The Mind-boggling Impact of “Just a Little” Leak

Haven’t we all been guilty of this: “Oh, it’s just a little leak. I’ll fix it later.” But then we came across these mind-blowing facts from the EPA:

  • “The average household’s leaks can account for more than 10,000 gallons of water wasted every year, or the amount of water needed to wash 270 loads of laundry.”
  • “Household leaks can waste more than 1 trillion gallons annually nationwide. That’s equal to the annual household water use of more than 11 million homes.”
  • “Ten percent of homes have leaks that waste 90 gallons or more per day.”

Yowza, that’s a lot of water waste. So what’s a person to do to stop the leak madness?

On Campus

This is easy. If you see a drip and it can’t be shut off, just call 515-2991. That’s it. NC State Facilities will send someone out to fix the leak fast.

At Home

First, put on your detective hat and start sleuthing for water waste. Know where your water meter is outdoors? You can look at it for clues. If you check the meter before you leave your house and know that your house used no water while you were gone, then the meter should read the same when you re-check it. If not, you have a leak somewhere. Start hunting.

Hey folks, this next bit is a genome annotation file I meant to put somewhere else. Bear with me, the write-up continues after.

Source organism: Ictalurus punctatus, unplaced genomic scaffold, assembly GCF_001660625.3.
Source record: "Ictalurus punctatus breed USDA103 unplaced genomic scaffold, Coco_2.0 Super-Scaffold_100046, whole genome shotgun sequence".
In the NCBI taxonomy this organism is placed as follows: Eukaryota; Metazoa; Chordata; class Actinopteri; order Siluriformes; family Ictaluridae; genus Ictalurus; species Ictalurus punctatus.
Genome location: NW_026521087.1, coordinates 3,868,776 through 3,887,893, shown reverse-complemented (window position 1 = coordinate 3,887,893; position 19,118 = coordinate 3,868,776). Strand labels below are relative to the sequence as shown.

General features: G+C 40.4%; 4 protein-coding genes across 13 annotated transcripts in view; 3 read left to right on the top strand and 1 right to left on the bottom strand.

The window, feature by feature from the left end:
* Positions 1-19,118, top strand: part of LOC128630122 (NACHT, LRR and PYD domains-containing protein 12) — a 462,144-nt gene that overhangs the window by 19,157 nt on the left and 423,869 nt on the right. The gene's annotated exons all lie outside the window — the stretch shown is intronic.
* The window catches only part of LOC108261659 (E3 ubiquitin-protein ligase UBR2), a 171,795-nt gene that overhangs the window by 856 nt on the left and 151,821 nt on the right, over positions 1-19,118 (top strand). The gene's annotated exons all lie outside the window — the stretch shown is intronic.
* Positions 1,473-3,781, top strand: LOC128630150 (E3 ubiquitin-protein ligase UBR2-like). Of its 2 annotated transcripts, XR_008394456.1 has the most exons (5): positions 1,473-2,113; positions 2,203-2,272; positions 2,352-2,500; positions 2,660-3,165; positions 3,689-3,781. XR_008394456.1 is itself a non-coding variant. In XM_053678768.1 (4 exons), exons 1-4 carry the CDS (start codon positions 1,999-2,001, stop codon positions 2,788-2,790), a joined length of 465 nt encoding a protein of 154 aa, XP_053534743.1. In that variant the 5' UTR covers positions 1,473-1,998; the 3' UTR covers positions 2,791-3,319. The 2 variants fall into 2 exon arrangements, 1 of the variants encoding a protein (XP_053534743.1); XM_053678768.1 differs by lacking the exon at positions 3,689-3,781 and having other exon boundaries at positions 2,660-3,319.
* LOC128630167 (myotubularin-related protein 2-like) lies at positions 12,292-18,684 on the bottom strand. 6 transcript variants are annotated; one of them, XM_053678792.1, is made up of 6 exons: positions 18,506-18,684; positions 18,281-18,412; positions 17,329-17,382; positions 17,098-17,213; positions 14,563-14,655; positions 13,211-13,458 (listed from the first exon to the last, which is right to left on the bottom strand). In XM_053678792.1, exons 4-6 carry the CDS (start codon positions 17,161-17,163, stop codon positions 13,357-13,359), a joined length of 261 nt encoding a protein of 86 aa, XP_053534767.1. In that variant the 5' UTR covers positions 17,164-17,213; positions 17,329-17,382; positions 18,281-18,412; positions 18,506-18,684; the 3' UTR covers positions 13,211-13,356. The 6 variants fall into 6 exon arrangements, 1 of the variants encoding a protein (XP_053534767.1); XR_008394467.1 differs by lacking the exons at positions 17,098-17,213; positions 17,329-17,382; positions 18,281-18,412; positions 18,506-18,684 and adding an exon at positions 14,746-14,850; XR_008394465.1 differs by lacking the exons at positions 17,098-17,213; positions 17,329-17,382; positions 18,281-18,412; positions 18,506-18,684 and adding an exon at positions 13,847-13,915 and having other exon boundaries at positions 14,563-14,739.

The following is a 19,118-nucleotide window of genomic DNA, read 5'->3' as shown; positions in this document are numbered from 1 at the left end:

Faucet, showerhead and toilet leaks are among the most common leaks and thankfully they’re easy to spot. It turns out that they aren’t too hard to fix either: showerhead fix-it tutorial and faucet fix-it tutorial.

Toilets are a bit harder since you can’t see the water waste, though sometimes you can hear a toilet running when it shouldn’t be. The best way to check is to put a drop of food coloring in the toilet tank and come back in 15 minutes. If the toilet hasn’t been flushed and you see that color in the toilet bowl, then you probably have a leak. Here are some ideas on how to fix it.

See the Difference When You Fix Leaks

Like seeing the difference you make? Check out this calculator on all the water you save when you fix leaks fast.


Image credit: Flickr

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